skip navigation
search

End-of-life notice: American Legal Ethics Library

As of March 1, 2013, the Legal Information Institute is no longer maintaining the information in the American Legal Ethics Library. It is no longer possible for us to maintain it at a level of completeness and accuracy given its staffing needs. It is very possible that we will revive it at a future time. At this point, it is in need of a complete technological renovation and reworking of the "correspondent firm" model which successfully sustained it for many years.

Many people have contributed time and effort to the project over the years, and we would like to thank them. In particular, Roger Cramton and Peter Martin not only conceived ALEL but gave much of their own labor to it. We are also grateful to Brad Wendel for his editorial contributions, to Brian Toohey and all at Jones Day for their efforts, and to all of our correspondents and contributors. Thank you.

We regret any inconvenience.

Some portions of the collection may already be severely out of date, so please be cautious in your use of this material.


Texas Disciplinary Rules of Professional Conduct

Comment - Rule 1.14

1. A lawyer should hold property of others with the care required of a professional fiduciary. Securities should be kept in a safe deposit box, except when some other form of safekeeping is warranted by special circumstances. All property which is the property of clients or third persons should be kept separate from the lawyer's business and personal property and, if monies, in one or more trust accounts. Separate trust accounts may be warranted when administering estate monies or acting in similar fiduciary capacities. Paragraph (a) requires that complete records of the funds and other property be maintained.

2. Lawyers often receive funds from third parties from which the lawyer's fee will be paid. These funds should be deposited into a lawyer's trust account. If there is risk that the client may divert the funds without paying the fee, the lawyer is not required to remit the portion from which the fee is to be paid. However, a lawyer may not hold funds to coerce a client into accepting the lawyer's contention. The disputed portion of the funds should be kept in trust and the lawyer should suggest means for prompt resolution of the dispute, such as arbitration. The undisputed portion of the funds should be promptly distributed to those entitled to receive them by virtue of the representation. A lawyer should not use even that portion of trust account funds due to the lawyer to make direct payment to general creditors of the lawyer of the lawyer's firm, because such a course of dealing increases the risk that all the assets of that account will be viewed as the lawyer's property rather than that of clients, and thus as available to satisfy the claims of such creditors. When a lawyer receives from a client monies that constitute a prepayment of a fee and that belongs to the client until the services are rendered, the lawyer should handle the fund in accordance with paragraph (c). After advising the client that the service has been rendered and the fee earned, and in the absence of a dispute, the lawyer may withdraw the fund from the separate account. Paragraph (c) does not prohibit participation in an IOLTA or similar program.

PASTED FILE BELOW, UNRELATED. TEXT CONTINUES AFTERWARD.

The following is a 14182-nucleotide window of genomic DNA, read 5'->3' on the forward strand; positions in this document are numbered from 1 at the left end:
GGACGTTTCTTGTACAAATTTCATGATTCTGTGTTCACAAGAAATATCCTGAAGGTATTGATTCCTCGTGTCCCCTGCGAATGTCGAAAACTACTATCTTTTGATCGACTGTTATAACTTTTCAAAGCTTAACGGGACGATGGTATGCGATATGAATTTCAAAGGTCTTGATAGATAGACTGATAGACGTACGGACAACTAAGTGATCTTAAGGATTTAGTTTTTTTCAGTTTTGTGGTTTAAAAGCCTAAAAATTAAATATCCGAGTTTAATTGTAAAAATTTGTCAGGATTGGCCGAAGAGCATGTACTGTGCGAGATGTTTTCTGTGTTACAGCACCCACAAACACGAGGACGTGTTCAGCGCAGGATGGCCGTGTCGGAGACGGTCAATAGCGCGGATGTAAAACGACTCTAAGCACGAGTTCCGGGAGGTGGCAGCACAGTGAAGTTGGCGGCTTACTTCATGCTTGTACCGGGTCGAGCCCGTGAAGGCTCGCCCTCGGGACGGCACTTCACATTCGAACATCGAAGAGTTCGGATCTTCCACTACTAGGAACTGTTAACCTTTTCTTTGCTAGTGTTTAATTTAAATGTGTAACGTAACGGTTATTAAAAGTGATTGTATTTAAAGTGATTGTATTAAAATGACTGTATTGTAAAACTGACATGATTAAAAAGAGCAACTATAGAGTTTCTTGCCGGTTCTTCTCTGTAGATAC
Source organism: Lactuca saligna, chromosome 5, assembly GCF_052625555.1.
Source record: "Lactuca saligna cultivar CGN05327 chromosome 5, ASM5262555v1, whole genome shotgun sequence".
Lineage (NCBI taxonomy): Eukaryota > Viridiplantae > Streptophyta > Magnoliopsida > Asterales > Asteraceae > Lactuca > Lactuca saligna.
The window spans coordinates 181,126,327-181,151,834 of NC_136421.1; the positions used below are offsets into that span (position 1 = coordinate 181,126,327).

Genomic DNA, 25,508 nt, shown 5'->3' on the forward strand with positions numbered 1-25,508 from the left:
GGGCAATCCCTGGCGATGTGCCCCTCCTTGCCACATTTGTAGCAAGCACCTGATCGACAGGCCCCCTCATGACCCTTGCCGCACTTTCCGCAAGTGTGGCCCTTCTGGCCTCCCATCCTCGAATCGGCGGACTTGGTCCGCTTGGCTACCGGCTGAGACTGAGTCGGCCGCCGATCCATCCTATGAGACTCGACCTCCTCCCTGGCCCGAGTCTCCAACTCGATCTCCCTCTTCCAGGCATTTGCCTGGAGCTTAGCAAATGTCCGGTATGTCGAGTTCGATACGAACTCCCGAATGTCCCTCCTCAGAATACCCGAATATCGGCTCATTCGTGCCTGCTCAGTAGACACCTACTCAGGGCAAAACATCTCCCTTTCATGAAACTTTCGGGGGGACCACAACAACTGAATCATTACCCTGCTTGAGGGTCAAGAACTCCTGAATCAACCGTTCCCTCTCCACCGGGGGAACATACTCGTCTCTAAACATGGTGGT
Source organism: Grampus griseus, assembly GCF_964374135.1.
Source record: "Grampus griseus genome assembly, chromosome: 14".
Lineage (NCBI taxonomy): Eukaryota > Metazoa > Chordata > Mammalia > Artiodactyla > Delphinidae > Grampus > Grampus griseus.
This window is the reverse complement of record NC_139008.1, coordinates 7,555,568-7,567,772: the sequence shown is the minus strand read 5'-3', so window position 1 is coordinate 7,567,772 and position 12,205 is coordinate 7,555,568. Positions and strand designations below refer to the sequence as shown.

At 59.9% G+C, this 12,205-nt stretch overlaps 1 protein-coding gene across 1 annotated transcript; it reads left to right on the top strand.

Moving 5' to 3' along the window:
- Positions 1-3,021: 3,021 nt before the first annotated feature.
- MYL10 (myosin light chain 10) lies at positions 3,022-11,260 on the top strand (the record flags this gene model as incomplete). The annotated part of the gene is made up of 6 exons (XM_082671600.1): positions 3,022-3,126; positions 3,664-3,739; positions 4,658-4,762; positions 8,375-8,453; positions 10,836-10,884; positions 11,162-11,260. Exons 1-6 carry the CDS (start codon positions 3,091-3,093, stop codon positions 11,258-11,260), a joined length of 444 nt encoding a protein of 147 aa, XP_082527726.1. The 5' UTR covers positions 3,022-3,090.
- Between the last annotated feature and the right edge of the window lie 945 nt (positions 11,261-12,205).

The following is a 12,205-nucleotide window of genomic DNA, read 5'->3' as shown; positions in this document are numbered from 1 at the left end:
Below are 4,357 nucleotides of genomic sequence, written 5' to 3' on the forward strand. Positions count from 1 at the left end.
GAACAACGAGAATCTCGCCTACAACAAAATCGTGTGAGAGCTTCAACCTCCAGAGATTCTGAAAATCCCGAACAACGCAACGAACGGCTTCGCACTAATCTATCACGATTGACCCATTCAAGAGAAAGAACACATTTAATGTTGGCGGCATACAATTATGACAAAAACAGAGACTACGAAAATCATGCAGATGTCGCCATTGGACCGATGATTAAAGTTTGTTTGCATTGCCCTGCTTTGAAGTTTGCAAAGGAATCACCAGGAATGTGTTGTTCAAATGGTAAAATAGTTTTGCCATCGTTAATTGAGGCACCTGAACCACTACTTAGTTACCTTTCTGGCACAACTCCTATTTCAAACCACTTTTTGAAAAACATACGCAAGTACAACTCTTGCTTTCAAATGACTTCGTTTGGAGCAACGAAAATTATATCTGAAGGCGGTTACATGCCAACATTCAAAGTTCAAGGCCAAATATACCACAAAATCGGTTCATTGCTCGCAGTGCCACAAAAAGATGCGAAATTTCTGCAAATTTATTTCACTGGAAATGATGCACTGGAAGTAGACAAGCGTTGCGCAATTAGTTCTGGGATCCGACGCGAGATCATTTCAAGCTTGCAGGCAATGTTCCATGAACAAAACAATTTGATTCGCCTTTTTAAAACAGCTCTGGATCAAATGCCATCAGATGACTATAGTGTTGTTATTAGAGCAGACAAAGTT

3. Third parties, such as a client's creditors, may have just claims against funds or other property in a lawyer's custody. A lawyer may have a duty under applicable law to protect such third-party claims against wrongful interference by the client, and accordingly may refuse to surrender the property to the client. However, a lawyer should not unilaterally assume to arbitrate a dispute between the client and the third party.

4. The obligations of a lawyer under this Rule are independent of those arising from activity other than rendering legal service. For example, a lawyer who serves as an escrow agent is governed by the applicable law relating to fiduciaries even though the lawyer does not render legal services in the transaction.

5. The "client's security fund" in Texas provides a means through the collective efforts of the bar to reimburse persons who have lost money or property as a result of dishonest conduct of a lawyer.